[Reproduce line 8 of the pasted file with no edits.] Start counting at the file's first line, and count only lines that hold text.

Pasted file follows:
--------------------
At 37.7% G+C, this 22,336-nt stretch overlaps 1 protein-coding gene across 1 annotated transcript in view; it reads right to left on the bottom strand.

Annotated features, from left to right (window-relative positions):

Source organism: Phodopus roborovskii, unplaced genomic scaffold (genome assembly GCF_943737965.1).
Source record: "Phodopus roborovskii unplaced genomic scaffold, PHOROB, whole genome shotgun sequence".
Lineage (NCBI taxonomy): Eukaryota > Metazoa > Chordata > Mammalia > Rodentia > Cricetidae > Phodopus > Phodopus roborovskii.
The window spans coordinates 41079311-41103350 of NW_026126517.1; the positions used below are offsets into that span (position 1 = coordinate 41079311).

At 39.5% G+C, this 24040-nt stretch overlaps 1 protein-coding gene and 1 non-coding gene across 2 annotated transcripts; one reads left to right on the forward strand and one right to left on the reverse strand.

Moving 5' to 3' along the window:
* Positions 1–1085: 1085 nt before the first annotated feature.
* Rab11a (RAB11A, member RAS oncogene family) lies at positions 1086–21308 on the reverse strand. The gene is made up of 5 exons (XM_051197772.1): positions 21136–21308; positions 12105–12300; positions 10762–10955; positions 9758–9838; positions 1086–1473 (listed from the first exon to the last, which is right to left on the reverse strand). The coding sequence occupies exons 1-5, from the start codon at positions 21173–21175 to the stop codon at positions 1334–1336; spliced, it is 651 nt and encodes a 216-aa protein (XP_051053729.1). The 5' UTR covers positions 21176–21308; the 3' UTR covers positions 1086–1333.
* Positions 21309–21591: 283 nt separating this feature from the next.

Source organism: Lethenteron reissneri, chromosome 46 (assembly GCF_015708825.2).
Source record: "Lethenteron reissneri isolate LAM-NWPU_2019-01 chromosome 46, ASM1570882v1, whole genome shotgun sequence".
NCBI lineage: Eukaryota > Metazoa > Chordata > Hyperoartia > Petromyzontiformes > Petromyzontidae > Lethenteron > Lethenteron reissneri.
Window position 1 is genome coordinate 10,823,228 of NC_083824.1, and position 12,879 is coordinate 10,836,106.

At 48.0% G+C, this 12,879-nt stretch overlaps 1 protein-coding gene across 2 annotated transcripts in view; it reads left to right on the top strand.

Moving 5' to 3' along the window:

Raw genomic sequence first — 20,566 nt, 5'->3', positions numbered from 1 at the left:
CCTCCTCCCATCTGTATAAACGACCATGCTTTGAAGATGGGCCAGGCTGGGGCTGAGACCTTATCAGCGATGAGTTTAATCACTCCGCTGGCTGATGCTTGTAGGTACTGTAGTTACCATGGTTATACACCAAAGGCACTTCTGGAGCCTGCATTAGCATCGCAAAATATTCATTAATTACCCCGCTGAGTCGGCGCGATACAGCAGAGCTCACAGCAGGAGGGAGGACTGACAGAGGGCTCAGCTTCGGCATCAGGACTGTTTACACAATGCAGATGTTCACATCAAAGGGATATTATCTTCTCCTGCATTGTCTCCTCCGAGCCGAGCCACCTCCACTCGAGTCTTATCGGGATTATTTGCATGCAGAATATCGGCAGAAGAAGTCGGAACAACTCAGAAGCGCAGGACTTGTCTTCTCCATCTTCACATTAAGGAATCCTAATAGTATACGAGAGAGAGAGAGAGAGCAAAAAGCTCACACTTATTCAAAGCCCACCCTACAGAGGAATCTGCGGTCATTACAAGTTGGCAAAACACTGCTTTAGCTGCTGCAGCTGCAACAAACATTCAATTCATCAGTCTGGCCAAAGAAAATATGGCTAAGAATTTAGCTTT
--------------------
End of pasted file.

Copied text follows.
Moving 5' to 3' along the window: